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Wednesday, August 10, 2022


Target Shares Crash After Full-Year Operating Income Slashed Due To “Unexpectedly High Costs”

Courtesy of ZeroHedge View original post here.

Target shares plunged to a 14-month low in premarket trading after reporting first-quarter earnings that missed Wall Street's expectations. 

The discount retailer's first-quarter profit fell short of expectations, even as sales increased above forecasts, though the company was burdened with expensive freight costs, higher markdowns, and lower-than-expected sales of discretionary items (a similar story to Walmart's).

Market research firm Vital Knowledge said Target's margin shortfall is "more dramatic" than what Walmart reported Tuesday, due mainly to inflationary problems. 

The retailer lowered its full-year forecast on operating income margin to 6% of sales this year. Target had previously forecasted at least 8%. During the quarter, adjusted earnings tumbled to $2.19 a share. 

Here's what Target reported for Q1:

  • Adjusted EPS $2.19 vs. $3.69 y/y, estimate $3.06 (Bloomberg Consensus)
  • Sales $24.83 billion, +4% y/y, estimate $24.34 billion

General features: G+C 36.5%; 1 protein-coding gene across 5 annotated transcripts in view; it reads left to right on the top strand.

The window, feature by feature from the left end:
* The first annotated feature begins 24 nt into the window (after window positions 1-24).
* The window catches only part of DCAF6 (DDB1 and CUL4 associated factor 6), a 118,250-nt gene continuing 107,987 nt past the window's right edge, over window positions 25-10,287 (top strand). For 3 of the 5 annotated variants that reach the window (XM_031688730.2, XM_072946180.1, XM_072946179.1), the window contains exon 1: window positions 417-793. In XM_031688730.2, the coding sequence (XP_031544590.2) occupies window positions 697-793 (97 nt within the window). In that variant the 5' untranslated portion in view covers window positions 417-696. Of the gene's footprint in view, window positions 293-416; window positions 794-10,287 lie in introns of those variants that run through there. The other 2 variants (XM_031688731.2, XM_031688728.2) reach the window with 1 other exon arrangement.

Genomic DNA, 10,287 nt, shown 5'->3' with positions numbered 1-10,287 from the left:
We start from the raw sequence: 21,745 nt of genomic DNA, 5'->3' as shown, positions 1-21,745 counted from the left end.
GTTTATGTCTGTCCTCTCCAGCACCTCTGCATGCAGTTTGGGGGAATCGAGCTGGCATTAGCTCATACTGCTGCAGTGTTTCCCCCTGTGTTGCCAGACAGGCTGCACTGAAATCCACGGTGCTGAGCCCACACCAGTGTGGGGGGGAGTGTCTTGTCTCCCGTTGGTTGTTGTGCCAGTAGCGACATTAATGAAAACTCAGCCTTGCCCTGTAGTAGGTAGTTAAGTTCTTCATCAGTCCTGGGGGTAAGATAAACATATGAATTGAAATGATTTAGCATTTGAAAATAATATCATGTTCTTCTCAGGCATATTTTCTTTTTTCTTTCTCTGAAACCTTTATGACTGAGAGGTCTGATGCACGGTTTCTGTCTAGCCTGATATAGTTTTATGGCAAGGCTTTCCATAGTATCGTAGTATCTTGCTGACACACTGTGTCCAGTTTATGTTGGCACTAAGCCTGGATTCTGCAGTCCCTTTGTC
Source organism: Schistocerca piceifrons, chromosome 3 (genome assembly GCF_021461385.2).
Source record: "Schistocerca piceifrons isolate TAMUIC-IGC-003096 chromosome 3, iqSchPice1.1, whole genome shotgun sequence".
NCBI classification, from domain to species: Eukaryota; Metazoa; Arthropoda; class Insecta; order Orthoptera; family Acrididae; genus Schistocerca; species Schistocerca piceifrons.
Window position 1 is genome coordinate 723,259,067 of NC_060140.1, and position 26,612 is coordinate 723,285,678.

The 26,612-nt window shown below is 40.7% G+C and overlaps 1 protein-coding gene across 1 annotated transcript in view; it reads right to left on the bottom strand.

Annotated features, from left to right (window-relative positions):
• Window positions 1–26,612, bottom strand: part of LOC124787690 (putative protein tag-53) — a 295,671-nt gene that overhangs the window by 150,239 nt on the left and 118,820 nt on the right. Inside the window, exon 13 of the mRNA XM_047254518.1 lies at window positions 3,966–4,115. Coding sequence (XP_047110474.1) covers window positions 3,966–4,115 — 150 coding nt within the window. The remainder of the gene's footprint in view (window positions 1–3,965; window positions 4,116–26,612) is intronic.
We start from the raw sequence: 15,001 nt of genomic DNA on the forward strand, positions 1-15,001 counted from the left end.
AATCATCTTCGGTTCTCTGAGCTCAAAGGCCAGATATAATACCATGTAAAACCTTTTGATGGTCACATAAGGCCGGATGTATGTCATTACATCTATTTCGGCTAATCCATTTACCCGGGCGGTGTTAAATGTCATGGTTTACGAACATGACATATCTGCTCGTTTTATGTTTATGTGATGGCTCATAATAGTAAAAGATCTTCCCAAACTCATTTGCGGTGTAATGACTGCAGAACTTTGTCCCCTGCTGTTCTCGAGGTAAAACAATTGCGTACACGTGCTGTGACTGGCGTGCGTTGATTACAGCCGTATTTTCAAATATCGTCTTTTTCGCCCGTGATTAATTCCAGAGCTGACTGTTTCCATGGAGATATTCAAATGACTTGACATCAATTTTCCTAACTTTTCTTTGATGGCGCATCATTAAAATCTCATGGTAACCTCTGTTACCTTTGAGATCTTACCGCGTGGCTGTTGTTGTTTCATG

• Comparable sales +3.3%, estimate +1.17%
  • Operating margin 5.3%, estimate 8.13%

Commenting on the dismal results, Chief Executive Officer Brian Cornell said, "We were less profitable than we expected to be, or intend to be over time … it's clear that many of these cost pressures will persist in the near term." 

Cornell said: "Throughout the quarter, we faced unexpectedly high costs, driven by a number of factors, resulting in profitability that came in well below our expectations, and well below where we expect to operate over time."

The shares fell a staggering 21% on the news. 

On consumers, Target said strong demand for food staples, beauty products, and household essentials went along with "lower-than-expected sales in discretionary categories." Consumers are beginning to pull back on discretionary items as they struggle to buy essential items amid the worst inflation in four decades. Cornell said consumers are shifting towards more generic brands, a move to save money. He said consumers who bought large ticket items, such as television and home appliances last year, are buying lower ticket items. 

And it appears to be the same story between Target and Walmart, both missed profit expectations as inflation costs created pressure on margins.

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